Suspiria: Dancing Witches, Nazis, And Fifty Shades Of Pretension

By Liam Lacey

Rating: C

Pretentious, which might be defined as a showing an excess of ambition, is a modifier that clings to Luca Guadagnino’s Suspiria — a remake of Dario Argento’s 1977 Day-Glo horror classic — like a wet leotard.

Running more than two-and-half hours (in six acts and an epilogue), Guadagnino’s remake is an hour longer than the original film and far more sprawling, including not only the dance academy run by witches, but everything from Mennonites, Jungian psychology and the Holocaust. Impeccably designed and shot — as you might expect from the director of last year’s Oscar-nominated homoerotic Tuscan idyll, Call Me by Your Name — the film is calculatedly and ridiculously haute-rageous.

 Suspiria: all Tilda Swinton, all the time.

Suspiria: all Tilda Swinton, all the time.

“We must break the nose of every beautiful thing,” declares Madame Blanc (Tilda Swinton), a severe Pina Bausch-like choreographer who wields her long cigarette like a matador’s sword. (I thought “Pick the nose” might have been funnier.) Although I can’t share the enthusiasm of some reviewers from the Venice Film Festival premiere, once you’re strapped in for the arduous ride, Suspiria has a few rewards.

The dancing, choreographed by Belgian Damien Jalet, is raw and stylized and the score by Radiohead’s Thom Yorke has a mournful, hymnal quality. The film also has an abundance of Tilda Swinton, in three different roles (two of them under piles of prosthetics). The star Dakota Johnson as a virginal Mennonite girl from Ohio (seen in a jigsaw of flashbacks) — who projects a tangy mix of innocence and insolence that served her well in the Fifty Shades franchise — dances fiercely and sports a waist-length swath of red hair, which gives the film a peppery dash of hot colour, which is exactly what Berlin in 1977 seems to desperately need.

The city groans beneath soot-grey skies and rain, in the political crisis of “German autumn” amidst news reports of the Baader-Meinhoff terror, the Lufthansa hijacking and rioting in the streets. Meanwhile, Susie’s unschooled body language speaks to Madame Blanc, one of the ancient tribe of witches who runs the Helena Markos Dance Academy, a pragmatic bank-like building facing the Berlin Wall.

The witches are middle aged and elderly women, more like a co-op than a coven, who share meals at a long table and chicken wing nights at a local restaurant. But there are rumblings of dissension within the group and a battle for secession, with the pencil-thin Madame Blanc vying against the academy’s founder, briefly seen as a ghastly mountain of diseased flesh known as Madame Marcos (once again, Tilda Swinton).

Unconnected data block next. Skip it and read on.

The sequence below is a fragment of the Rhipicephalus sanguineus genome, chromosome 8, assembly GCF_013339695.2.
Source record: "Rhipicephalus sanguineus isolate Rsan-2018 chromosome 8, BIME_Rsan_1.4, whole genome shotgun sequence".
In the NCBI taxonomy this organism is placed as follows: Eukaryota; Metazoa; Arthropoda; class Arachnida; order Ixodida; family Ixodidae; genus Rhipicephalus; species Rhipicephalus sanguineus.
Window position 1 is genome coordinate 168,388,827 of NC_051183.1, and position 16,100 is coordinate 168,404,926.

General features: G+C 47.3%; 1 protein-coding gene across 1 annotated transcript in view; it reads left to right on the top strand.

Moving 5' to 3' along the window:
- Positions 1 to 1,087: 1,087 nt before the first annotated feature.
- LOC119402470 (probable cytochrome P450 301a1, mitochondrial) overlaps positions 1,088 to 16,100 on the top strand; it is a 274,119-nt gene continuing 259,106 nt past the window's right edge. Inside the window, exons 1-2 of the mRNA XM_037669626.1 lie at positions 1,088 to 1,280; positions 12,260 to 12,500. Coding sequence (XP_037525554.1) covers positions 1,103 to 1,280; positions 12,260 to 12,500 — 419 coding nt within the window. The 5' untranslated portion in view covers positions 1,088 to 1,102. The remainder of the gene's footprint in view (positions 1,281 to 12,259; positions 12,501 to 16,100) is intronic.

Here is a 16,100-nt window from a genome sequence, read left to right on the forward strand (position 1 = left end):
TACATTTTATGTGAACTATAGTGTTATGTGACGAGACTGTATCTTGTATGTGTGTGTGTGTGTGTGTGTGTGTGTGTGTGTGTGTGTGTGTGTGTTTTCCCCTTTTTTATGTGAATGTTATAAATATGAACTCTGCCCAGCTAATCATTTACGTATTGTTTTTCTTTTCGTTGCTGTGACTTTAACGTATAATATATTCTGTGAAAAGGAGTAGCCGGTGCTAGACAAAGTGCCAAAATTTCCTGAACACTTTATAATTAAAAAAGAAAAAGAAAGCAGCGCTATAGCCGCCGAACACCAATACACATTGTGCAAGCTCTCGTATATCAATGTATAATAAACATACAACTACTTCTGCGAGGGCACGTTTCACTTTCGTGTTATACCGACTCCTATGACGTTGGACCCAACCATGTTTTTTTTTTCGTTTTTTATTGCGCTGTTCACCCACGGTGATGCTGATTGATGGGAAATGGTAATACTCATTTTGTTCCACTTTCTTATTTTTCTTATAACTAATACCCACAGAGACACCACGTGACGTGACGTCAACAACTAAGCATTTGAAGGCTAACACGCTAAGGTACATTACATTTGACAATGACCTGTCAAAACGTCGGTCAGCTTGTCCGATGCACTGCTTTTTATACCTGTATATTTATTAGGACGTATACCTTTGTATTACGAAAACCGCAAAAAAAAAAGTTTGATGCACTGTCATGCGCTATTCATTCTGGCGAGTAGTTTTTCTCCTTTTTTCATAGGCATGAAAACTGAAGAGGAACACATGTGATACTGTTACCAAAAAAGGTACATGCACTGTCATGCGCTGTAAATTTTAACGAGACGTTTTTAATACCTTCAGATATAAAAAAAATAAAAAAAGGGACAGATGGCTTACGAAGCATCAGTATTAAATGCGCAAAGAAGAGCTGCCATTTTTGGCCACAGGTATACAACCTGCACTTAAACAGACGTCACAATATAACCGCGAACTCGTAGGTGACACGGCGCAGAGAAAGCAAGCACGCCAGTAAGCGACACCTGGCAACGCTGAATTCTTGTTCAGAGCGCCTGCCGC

Between torturous rehearsals, Susie and her English friend Sara (Mia Goth) travel on Nancy Drew-like investigations through the nooks and subterranean catacombs of the building. Sara also connects to an wizened German psychiatrist with a papery complexion, named Dr. Klemperer (and again, Tilda Swinton), the last person to have seen a former dancer, Patricia (Chloe Grace Moretz), who raves about witch dance academy and then disappears, rumoured to have joined the political underground. Notes from her psychiatric sessions refer to a witch mythology, previously employed in Argento’s Mother of Tears trilogy of films, derived from Thomas De Quincey’s 19th-century psychological fantasy, Suspiria de Profundis (“sigh from the depths.”)

The witches are both modern feminists (women-run, economically independent) and traditionally evil: They snicker and wave sickles at the genitals of a couple of hypnotized detectives for fun but save the rough stuff for their own kind. In the film’s torture set piece, Susie performs a dance in one room, while in another, a rebellious Russian dancer Olga (Elena Fokina) is trapped in a mirrored locked rehearsal space. Each of Susie’s thrusts and gyrations causes unseen hands to twist and wrench Olga’s body until her bones are broken and flesh ruptured. As a metaphor for a chain that ties pain to beauty, it’s unsubtle, though memorable.

Creative cruelty and vivid perversity are what horror movies do. But the grossest thing about Suspiria is the script’s attempt to give the witches (who seem to have sat out the Third Reich) historical significance by associating them with the Holocaust and post-War German guilt. There’s blatant Nazi torture iconography (meat hooks), a subplot about Dr. Klemperer’s survivor’s guilt and a climactic dance number called Volk (a loaded Nazi word meaning “nation” or “race”) with young women contorting in barely there blood-red ropes. Suspiria has nothing of value to say about German history but is hell-bent on saying it anyway. Only an art movie could display such awful taste.

Suspiria. Directed by Luca Guadagnino. Written by David Kagjanich. Starring Chloe Grace Moretz, Dakota Johnson and Tilda Swinton, Tilda Swinton and Tilda Swinton. Opens November 2 in Toronto (Scotiabank Theatre), Montreal, Vancouver and expanding to other markets November 9.